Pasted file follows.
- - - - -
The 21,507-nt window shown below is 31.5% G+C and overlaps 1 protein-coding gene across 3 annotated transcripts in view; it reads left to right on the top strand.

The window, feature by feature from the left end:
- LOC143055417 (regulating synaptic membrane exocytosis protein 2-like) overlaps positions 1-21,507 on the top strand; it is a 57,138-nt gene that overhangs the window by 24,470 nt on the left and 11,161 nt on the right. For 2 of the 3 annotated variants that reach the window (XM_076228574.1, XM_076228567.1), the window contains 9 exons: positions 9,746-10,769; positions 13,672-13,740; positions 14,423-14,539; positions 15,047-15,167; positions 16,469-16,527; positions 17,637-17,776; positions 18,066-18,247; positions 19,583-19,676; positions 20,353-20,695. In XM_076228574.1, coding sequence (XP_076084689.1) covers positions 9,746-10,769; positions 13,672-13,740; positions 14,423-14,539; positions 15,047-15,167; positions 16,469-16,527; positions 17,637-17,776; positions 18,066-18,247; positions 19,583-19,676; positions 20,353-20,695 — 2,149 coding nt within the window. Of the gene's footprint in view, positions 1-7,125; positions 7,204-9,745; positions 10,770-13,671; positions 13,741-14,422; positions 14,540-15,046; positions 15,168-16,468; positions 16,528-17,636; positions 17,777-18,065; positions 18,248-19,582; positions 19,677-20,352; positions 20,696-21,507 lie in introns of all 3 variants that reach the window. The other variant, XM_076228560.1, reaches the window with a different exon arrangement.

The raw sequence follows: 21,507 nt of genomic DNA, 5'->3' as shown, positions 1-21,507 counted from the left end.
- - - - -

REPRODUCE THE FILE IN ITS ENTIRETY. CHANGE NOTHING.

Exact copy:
The 21,507-nt window shown below is 31.5% G+C and overlaps 1 protein-coding gene across 3 annotated transcripts in view; it reads left to right on the top strand.

The window, feature by feature from the left end:
- LOC143055417 (regulating synaptic membrane exocytosis protein 2-like) overlaps positions 1-21,507 on the top strand; it is a 57,138-nt gene that overhangs the window by 24,470 nt on the left and 11,161 nt on the right. For 2 of the 3 annotated variants that reach the window (XM_076228574.1, XM_076228567.1), the window contains 9 exons: positions 9,746-10,769; positions 13,672-13,740; positions 14,423-14,539; positions 15,047-15,167; positions 16,469-16,527; positions 17,637-17,776; positions 18,066-18,247; positions 19,583-19,676; positions 20,353-20,695. In XM_076228574.1, coding sequence (XP_076084689.1) covers positions 9,746-10,769; positions 13,672-13,740; positions 14,423-14,539; positions 15,047-15,167; positions 16,469-16,527; positions 17,637-17,776; positions 18,066-18,247; positions 19,583-19,676; positions 20,353-20,695 — 2,149 coding nt within the window. Of the gene's footprint in view, positions 1-7,125; positions 7,204-9,745; positions 10,770-13,671; positions 13,741-14,422; positions 14,540-15,046; positions 15,168-16,468; positions 16,528-17,636; positions 17,777-18,065; positions 18,248-19,582; positions 19,677-20,352; positions 20,696-21,507 lie in introns of all 3 variants that reach the window. The other variant, XM_076228560.1, reaches the window with a different exon arrangement.

The raw sequence follows: 21,507 nt of genomic DNA, 5'->3' as shown, positions 1-21,507 counted from the left end.